The Riddle of Shock: Resuscitation

Saline infusion set

The development of saline infusion was stimulated by war experiences and was used before blood transfusions became common to replace fluids lost due to shock. Saline was first used to treat the shock of cholera by Thomas Latta in 1832. A lot of saline infusions were given subcutaneously and rectally. Gum acacia was preferable to saline for infusion.

A British soldier making early morning tea at Sulva during the Gallipoli campaign, 1915. IWM (Q13611)

A British soldier making early morning tea at Sulva during the Gallipoli campaign, 1915. IWM (Q13611)

British troops having hot tea on their way out from the trenches during the Battle of the Somme, Nov 1917. IWM (Q4542)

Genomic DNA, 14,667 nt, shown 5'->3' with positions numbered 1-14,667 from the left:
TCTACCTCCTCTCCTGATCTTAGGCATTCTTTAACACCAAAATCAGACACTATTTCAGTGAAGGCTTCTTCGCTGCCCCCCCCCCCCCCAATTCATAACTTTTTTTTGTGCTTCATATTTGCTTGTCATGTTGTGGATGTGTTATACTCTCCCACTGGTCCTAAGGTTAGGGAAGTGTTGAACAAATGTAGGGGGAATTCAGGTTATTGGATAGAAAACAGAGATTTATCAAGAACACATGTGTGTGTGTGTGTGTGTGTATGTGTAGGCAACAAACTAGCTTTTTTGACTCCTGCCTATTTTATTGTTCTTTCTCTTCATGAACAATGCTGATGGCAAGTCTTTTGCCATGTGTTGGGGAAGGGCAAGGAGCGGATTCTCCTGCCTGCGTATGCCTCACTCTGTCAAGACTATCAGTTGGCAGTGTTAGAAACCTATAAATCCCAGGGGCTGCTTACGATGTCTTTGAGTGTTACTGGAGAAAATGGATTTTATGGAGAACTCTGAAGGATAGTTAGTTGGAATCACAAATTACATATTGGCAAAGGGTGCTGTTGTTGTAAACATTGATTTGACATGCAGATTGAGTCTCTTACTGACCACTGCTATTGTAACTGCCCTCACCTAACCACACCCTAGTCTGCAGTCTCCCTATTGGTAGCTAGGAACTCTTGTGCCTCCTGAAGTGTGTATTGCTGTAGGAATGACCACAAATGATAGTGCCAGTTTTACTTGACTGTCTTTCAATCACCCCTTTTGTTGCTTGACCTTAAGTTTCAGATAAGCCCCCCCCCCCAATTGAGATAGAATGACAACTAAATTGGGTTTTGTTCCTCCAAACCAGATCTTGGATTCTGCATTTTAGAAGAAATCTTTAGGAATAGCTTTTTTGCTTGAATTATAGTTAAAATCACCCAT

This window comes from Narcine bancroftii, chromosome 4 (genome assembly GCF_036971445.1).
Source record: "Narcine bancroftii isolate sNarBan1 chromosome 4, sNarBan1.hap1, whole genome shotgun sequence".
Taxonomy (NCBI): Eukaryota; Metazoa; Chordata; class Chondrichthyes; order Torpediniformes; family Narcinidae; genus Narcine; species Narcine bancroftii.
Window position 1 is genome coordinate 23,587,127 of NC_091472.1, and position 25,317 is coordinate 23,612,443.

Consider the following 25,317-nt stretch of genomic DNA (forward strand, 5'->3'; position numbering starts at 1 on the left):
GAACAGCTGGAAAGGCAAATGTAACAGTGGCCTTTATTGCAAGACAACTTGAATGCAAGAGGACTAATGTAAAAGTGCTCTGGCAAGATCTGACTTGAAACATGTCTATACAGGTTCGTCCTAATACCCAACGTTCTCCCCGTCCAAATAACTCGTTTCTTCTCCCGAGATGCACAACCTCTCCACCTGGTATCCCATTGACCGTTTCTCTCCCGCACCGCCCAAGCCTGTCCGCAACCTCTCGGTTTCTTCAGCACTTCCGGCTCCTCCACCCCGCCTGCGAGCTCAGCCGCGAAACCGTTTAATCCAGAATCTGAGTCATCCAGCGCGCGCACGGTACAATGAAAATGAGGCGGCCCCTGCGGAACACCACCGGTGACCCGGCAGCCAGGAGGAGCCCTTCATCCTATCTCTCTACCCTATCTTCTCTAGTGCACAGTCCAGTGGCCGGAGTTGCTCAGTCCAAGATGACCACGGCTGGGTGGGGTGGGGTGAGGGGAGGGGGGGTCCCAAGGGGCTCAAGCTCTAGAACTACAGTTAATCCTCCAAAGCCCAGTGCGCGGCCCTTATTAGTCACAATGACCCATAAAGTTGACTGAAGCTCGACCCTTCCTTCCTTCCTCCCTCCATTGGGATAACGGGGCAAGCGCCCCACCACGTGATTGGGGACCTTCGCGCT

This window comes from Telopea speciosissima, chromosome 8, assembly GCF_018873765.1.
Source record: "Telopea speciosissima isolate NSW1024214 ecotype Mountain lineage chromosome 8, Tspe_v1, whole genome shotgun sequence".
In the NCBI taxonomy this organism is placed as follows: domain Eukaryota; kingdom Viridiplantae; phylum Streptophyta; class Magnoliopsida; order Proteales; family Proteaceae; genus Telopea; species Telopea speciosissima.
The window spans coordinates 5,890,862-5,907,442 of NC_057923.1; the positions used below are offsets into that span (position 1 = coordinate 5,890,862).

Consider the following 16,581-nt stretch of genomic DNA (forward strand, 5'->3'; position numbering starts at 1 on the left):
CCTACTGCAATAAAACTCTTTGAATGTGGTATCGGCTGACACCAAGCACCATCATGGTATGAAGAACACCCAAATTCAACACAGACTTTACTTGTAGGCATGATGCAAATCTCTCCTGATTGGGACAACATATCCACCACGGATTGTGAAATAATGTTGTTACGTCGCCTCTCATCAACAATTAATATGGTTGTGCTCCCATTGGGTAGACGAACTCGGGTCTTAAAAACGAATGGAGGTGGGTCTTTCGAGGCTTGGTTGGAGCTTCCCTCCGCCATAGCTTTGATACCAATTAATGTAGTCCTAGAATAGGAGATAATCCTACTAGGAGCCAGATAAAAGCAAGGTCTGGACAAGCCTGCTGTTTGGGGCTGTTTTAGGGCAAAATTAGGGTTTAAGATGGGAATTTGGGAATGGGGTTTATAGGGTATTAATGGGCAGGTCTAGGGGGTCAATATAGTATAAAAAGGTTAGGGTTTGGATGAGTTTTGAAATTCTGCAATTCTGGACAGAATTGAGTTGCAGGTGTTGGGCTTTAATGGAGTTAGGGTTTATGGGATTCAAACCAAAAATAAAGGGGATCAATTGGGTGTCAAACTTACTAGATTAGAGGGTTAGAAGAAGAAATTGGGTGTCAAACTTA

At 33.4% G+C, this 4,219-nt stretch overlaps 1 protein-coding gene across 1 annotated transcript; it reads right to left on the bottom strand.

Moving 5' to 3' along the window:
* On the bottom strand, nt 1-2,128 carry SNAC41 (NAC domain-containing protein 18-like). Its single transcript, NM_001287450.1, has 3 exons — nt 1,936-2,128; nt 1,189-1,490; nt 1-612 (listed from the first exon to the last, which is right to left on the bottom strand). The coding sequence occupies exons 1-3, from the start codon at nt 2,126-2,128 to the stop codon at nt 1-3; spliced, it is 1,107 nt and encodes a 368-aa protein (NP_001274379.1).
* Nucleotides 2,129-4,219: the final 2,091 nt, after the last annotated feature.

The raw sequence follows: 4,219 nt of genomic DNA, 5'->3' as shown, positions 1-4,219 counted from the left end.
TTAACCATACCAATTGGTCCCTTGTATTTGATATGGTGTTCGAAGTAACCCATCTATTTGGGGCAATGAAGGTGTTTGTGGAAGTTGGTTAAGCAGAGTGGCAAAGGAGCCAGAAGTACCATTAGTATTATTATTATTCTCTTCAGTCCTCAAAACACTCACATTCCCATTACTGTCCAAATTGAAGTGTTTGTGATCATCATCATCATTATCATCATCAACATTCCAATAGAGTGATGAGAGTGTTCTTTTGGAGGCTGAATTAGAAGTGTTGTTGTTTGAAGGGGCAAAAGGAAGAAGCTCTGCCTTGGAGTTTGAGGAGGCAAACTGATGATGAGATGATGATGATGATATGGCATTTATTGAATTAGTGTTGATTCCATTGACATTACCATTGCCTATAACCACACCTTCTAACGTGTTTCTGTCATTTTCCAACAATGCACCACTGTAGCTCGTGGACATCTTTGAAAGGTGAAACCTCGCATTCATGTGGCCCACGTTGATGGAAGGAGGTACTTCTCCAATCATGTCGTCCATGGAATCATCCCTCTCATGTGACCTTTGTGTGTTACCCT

Hot drinks: tea and coffee

Wounded soldiers were given tea and coffee to help prevent shock. Casualties in CCSs could be given up to a pint of either to ensure hydration and keep them warm before surgery.

First Aid Nursing Yeomanry (FANY) loading an ambulance with disinfected blankets, Feb 1918

First Aid Nursing Yeomanry (FANY) loading an ambulance with disinfected blankets, Feb 1918

Battle of Amiens. Arranging blankets to shade from the sun wounded awaiting evacuation from a Field Dressing Station at Le Quesnel, 11 August 1918. © IWM (Q 7299)

Army blanket

Heated blankets, beds and ambulances were used to keep soldiers warm. Some CCSs had a resuscitation ward where soldiers too weak for surgery could be warmed with heated beds and blankets, or receive blood transfusions.

 

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